Secondly, a careful examination of the mandibular body and soft tissue contour on a panoramic radiograph enables a quick look if the presented case is a hyperplasia or a tumor-like related pathology [6,7,13,15,16,21]. In improved diagnostics, a normal mandibular asymmetry can be confirmed and distinguished from condylar hyperplasia or joint tumors such as osteoma or osteochondroma. In addition, the presence of an enlarged condylar head with bone osteophytes and other bone formations along the condyle head might indicate the tumor-like formation. Since panoramic radiograph is just a simple diagnostic radiograph, the mandibular anatomy has major characteristics in distinguishing the type of condylar hyperplasia [1,2,3,4,5]. An evaluation of both condyle head symmetry and bone volume followed by the vertical height of the ramus is the first diagnostic step. In the authors’ data, increased vertical ramus height did not always correspond with a low positioned mandibular canal, which is similar to other studies [3,7,12,15,18,21]. Furthermore, a comparison of the condyle neck and total ramus height: mandibular body dimension reveals the first data. A disruption in mentioned diameters should underline the first diagnostic steps. Sun et al. evaluated retrospective data on asymmetric mandibles and concluded that HH has some detailed characteristics which are less common in other asymmetries [19,21]. HE is mostly associated with an elongated condyle neck, while the rest of the features are less intense than in the classic HH form, which is commonly related to increase and overgrowth on one side of the mandible [1,2,9]. The mandibular body overgrowth and its curvature with chin asymmetry seem to be the most common characteristics. On the other hand, a more complex bone analysis can be achieved in 3D-CT evaluation. In some radiological assessments, soft tissue features can be also evaluated. Further clinical examination might also include the occurrence of chin asymmetry and soft tissue discrepancies with a deviation of the facial midline noticeable in the soft tissues of lips, rima oris, the base of the nose, and philtrum, which is underlined in a study by Walters et al. [21]. It is quite obvious that changes in the bone greatly impact the facial tissue soft tissue contour and asymmetry [22,23]. The presented study focused only on an easy and accessible acronym, the role of which is to quickly and accurately establish the type of asymmetry by evaluating key anatomical and radiological landmarks to easily establish the type of condylar hyperplasia, based on our own retrospective data.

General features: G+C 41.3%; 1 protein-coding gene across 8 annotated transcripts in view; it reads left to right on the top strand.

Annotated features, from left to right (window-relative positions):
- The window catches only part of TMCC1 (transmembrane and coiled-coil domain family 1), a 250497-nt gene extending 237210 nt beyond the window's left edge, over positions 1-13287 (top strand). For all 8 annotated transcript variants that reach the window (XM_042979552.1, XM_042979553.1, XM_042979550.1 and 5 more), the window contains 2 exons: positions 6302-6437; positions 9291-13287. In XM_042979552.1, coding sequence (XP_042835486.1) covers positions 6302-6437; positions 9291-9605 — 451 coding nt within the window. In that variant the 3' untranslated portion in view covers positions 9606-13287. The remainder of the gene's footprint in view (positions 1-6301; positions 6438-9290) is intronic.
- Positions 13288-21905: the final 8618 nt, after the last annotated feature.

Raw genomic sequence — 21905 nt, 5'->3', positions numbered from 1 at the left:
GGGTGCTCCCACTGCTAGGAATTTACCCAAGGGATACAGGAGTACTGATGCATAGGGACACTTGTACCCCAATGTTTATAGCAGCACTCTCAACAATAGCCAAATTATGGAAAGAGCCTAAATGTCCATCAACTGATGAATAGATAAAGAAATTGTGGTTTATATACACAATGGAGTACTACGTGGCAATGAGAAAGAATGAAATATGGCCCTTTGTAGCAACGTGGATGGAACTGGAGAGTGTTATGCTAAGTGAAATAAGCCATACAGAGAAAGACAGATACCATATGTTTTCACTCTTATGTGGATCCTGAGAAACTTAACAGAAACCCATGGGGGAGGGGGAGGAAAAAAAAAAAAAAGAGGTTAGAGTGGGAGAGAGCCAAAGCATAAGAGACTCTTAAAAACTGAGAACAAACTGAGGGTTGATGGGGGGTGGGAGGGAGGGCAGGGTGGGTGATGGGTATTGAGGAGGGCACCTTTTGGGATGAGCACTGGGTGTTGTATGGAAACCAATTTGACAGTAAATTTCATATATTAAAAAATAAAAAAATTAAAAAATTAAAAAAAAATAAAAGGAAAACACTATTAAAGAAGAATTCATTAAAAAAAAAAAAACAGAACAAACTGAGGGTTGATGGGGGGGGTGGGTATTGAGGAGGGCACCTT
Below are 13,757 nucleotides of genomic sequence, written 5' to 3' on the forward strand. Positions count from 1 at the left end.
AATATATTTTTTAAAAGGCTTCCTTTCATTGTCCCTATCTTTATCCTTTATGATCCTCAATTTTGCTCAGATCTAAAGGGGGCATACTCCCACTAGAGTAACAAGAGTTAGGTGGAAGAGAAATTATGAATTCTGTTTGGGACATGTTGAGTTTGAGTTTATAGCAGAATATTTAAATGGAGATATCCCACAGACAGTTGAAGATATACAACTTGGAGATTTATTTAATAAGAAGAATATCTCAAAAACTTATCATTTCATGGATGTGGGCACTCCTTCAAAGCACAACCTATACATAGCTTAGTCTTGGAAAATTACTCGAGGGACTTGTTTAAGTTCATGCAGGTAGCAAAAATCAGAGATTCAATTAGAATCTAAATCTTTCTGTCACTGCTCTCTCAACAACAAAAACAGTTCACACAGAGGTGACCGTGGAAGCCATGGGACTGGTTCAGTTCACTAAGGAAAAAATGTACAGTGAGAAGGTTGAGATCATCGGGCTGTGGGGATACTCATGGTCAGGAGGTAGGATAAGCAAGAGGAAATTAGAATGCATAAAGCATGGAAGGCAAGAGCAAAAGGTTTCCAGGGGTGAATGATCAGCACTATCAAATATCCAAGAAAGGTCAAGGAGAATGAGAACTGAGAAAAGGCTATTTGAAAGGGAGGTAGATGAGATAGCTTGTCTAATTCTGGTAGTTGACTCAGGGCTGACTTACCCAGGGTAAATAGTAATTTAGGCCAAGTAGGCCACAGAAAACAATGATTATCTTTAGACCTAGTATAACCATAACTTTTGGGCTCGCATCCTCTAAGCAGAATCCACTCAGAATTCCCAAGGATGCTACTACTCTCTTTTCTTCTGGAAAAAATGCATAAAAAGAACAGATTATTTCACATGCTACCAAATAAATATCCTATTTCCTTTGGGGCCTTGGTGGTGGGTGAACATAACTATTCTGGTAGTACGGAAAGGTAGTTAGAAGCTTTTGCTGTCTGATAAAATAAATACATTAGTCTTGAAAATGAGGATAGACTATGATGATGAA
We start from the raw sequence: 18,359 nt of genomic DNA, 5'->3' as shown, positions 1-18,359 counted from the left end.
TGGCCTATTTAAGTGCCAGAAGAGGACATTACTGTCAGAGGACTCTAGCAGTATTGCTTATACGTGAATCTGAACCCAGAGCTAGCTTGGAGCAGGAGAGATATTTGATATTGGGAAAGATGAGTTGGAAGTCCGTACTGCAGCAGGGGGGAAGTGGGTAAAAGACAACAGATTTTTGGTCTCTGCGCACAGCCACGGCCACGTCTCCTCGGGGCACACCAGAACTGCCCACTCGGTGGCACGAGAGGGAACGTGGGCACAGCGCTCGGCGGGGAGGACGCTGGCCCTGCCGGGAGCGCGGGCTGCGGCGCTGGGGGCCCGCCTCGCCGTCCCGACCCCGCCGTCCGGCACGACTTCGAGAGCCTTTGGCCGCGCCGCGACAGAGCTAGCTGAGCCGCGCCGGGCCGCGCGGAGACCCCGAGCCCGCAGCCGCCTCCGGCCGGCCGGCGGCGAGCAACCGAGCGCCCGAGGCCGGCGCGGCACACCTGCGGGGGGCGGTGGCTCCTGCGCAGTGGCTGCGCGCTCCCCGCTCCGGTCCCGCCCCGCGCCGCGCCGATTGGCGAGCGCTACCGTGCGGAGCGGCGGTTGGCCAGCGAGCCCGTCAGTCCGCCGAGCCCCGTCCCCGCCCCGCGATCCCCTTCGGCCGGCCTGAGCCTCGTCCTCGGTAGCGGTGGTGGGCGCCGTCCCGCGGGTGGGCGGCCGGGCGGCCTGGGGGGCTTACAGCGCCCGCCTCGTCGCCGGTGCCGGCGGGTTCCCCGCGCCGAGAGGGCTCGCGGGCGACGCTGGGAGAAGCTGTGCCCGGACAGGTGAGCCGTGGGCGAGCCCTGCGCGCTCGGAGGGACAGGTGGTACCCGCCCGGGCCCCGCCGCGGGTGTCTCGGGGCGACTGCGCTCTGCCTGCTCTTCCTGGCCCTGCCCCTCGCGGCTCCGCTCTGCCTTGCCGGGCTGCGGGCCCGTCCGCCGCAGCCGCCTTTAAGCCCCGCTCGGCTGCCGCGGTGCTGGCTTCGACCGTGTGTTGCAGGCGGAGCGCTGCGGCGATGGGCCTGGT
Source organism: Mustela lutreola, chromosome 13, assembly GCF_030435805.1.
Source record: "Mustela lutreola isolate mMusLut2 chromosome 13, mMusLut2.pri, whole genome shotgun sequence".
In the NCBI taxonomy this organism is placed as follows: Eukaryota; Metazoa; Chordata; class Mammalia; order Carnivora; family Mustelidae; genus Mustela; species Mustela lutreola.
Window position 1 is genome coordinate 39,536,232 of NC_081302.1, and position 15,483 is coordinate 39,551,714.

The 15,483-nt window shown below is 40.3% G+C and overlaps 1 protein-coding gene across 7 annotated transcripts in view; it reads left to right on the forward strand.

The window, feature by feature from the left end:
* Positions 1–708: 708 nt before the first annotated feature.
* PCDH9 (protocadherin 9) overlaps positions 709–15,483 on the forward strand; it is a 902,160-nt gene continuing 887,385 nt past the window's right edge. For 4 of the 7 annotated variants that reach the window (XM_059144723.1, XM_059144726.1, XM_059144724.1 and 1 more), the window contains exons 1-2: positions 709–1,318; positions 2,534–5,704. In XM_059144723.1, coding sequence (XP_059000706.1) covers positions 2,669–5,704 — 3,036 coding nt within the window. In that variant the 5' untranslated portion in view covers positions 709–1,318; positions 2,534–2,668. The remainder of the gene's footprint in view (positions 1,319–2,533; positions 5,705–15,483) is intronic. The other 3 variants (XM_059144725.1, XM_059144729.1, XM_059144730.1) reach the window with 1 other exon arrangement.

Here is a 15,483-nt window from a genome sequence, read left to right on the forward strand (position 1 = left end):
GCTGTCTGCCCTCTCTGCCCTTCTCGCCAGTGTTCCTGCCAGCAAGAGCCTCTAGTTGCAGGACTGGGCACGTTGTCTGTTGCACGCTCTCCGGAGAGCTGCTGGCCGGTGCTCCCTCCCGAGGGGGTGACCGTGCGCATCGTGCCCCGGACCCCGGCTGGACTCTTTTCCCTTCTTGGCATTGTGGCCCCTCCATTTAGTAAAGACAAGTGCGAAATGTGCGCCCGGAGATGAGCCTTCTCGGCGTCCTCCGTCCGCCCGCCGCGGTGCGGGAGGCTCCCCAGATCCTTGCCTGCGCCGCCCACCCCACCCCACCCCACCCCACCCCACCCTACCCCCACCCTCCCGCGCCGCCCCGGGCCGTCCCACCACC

Based on the results from the following panoramic radiographs, clinicians should know what radiological findings are more and less common in CH. Different relations might lead to establishing a proper diagnosis. A 2D analysis is also helpful but might have some limitations [21]. On the other hand, it can be a useful diagnostic tool to establish important anatomical relations, such as ramus height, mandibular body overgrowth volume, and degree of maxillary canting. After gaining the following results, based on the authors’ “Go Moira!” acronym, it should be easy to investigate the type of asymmetry. Any other co-existing findings might include either vertical or horizontal bone overgrowth-related factors. It seems that not only chin asymmetry with mandibular basis overgrowth is quite inaesthetic, but also the deviation of the nose base related to condylar overgrowth. Therefore, the authors emphasize that nasal architecture plays the most important role in the facial perception of asymmetry [10,16].
Since CBCT/CT or PET/SPECT studies are more superior and more advanced than a routine panoramic radiograph, each panoramic radiograph has its limitations. Despite many factors including proper execution of such a radiograph, which can cause various disruptions, the main role of a panoramic radiograph is to ensure early diagnostics, which of course later should be enhanced with CT, SPECT, or other imaging tools [5,6,7,8,9,10,19]. In condylar hyperplasia, each of the following vertical and horizontal bone relations is important to notice, despite the technique and quality of the radiograph. In addition, the position of clavicles and their relations with the mandibular body are helpful in establishing patients’ gender [1,8,16,20,23]. In the authors’ data, all panoramic radiographs were sufficient enough to estimate the abovementioned main anatomical and radiological references, which greatly influence HH/HE evaluation. Regardless of their standardization, basic anatomical relations are the key to understanding selected mandibular pathologies.